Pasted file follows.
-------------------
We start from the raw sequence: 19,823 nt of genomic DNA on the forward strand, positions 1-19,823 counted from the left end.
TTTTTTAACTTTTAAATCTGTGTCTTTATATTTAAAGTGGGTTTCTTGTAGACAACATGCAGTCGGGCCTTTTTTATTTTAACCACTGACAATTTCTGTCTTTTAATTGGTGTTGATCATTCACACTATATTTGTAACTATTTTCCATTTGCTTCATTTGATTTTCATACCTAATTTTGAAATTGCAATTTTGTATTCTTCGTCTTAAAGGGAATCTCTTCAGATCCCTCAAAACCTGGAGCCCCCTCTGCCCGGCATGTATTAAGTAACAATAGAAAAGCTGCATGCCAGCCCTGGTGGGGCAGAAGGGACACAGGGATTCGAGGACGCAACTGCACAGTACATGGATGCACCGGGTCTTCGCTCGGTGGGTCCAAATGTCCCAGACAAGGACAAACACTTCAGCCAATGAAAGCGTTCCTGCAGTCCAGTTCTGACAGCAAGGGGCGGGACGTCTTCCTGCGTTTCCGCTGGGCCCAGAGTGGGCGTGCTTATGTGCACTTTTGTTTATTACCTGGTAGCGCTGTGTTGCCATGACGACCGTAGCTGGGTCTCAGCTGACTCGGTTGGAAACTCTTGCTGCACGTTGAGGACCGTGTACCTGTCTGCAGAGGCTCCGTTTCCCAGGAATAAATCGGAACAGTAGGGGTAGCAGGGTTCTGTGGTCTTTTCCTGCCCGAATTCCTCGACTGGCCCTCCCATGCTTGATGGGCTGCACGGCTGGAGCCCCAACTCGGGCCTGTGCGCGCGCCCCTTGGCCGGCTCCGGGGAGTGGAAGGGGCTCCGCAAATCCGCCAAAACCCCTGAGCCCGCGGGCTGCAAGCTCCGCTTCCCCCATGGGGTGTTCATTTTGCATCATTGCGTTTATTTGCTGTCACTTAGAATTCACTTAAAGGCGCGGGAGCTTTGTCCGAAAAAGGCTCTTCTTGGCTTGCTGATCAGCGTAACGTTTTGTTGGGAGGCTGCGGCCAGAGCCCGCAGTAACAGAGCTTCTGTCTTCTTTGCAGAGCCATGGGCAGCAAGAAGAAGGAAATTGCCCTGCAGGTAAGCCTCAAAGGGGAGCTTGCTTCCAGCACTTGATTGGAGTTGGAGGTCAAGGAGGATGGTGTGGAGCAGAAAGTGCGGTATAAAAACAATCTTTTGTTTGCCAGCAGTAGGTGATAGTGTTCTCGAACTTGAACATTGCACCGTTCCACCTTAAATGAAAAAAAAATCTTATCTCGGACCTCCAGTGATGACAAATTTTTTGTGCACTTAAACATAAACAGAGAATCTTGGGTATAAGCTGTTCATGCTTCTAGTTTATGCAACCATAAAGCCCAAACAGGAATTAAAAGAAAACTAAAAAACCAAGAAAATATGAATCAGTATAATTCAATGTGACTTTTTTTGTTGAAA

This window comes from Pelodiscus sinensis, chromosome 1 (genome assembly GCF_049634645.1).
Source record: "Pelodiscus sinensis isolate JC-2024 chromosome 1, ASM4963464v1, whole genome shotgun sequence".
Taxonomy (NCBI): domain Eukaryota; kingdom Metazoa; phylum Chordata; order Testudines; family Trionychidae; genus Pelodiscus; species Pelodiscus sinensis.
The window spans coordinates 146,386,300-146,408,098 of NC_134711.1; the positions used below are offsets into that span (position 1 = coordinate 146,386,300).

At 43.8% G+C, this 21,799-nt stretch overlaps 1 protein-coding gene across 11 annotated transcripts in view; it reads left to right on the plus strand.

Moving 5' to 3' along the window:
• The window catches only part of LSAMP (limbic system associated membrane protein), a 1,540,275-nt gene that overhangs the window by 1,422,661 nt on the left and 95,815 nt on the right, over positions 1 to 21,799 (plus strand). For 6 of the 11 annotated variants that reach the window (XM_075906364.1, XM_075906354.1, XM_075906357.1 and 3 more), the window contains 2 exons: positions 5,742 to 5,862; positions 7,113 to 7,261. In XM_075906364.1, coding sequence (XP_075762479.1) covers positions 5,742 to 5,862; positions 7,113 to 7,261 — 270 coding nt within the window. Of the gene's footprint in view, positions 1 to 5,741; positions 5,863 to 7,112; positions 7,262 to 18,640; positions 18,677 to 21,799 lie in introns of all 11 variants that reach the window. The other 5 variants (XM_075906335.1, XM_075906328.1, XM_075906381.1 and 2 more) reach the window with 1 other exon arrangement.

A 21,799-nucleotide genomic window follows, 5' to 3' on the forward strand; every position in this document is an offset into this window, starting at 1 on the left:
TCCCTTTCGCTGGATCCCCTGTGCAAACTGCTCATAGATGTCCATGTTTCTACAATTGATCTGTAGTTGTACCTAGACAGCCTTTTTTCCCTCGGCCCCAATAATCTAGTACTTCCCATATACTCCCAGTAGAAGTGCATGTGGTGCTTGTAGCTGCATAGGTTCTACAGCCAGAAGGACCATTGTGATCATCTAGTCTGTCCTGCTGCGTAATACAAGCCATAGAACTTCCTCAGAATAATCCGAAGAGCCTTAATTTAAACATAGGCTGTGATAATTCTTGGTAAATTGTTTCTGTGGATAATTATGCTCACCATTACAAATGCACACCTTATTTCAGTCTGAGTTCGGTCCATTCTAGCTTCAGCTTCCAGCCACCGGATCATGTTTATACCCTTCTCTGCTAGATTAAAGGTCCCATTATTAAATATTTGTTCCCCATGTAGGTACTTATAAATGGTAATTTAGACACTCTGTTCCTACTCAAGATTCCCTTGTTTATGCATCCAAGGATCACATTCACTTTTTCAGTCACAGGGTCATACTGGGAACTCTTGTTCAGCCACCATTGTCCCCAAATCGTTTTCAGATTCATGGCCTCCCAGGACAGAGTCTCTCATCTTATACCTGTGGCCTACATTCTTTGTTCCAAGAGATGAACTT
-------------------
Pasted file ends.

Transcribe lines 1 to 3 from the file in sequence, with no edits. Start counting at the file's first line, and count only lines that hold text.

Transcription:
We start from the raw sequence: 19,823 nt of genomic DNA on the forward strand, positions 1-19,823 counted from the left end.
TTTTTTAACTTTTAAATCTGTGTCTTTATATTTAAAGTGGGTTTCTTGTAGACAACATGCAGTCGGGCCTTTTTTATTTTAACCACTGACAATTTCTGTCTTTTAATTGGTGTTGATCATTCACACTATATTTGTAACTATTTTCCATTTGCTTCATTTGATTTTCATACCTAATTTTGAAATTGCAATTTTGTATTCTTCGTCTTAAAGGGAATCTCTTCAGATCCCTCAAAACCTGGAGCCCCCTCTGCCCGGCATGTATTAAGTAACAATAGAAAAGCTGCATGCCAGCCCTGGTGGGGCAGAAGGGACACAGGGATTCGAGGACGCAACTGCACAGTACATGGATGCACCGGGTCTTCGCTCGGTGGGTCCAAATGTCCCAGACAAGGACAAACACTTCAGCCAATGAAAGCGTTCCTGCAGTCCAGTTCTGACAGCAAGGGGCGGGACGTCTTCCTGCGTTTCCGCTGGGCCCAGAGTGGGCGTGCTTATGTGCACTTTTGTTTATTACCTGGTAGCGCTGTGTTGCCATGACGACCGTAGCTGGGTCTCAGCTGACTCGGTTGGAAACTCTTGCTGCACGTTGAGGACCGTGTACCTGTCTGCAGAGGCTCCGTTTCCCAGGAATAAATCGGAACAGTAGGGGTAGCAGGGTTCTGTGGTCTTTTCCTGCCCGAATTCCTCGACTGGCCCTCCCATGCTTGATGGGCTGCACGGCTGGAGCCCCAACTCGGGCCTGTGCGCGCGCCCCTTGGCCGGCTCCGGGGAGTGGAAGGGGCTCCGCAAATCCGCCAAAACCCCTGAGCCCGCGGGCTGCAAGCTCCGCTTCCCCCATGGGGTGTTCATTTTGCATCATTGCGTTTATTTGCTGTCACTTAGAATTCACTTAAAGGCGCGGGAGCTTTGTCCGAAAAAGGCTCTTCTTGGCTTGCTGATCAGCGTAACGTTTTGTTGGGAGGCTGCGGCCAGAGCCCGCAGTAACAGAGCTTCTGTCTTCTTTGCAGAGCCATGGGCAGCAAGAAGAAGGAAATTGCCCTGCAGGTAAGCCTCAAAGGGGAGCTTGCTTCCAGCACTTGATTGGAGTTGGAGGTCAAGGAGGATGGTGTGGAGCAGAAAGTGCGGTATAAAAACAATCTTTTGTTTGCCAGCAGTAGGTGATAGTGTTCTCGAACTTGAACATTGCACCGTTCCACCTTAAATGAAAAAAAAATCTTATCTCGGACCTCCAGTGATGACAAATTTTTTGTGCACTTAAACATAAACAGAGAATCTTGGGTATAAGCTGTTCATGCTTCTAGTTTATGCAACCATAAAGCCCAAACAGGAATTAAAAGAAAACTAAAAAACCAAGAAAATATGAATCAGTATAATTCAATGTGACTTTTTTTGTTGAAA

This window comes from Pelodiscus sinensis, chromosome 1 (genome assembly GCF_049634645.1).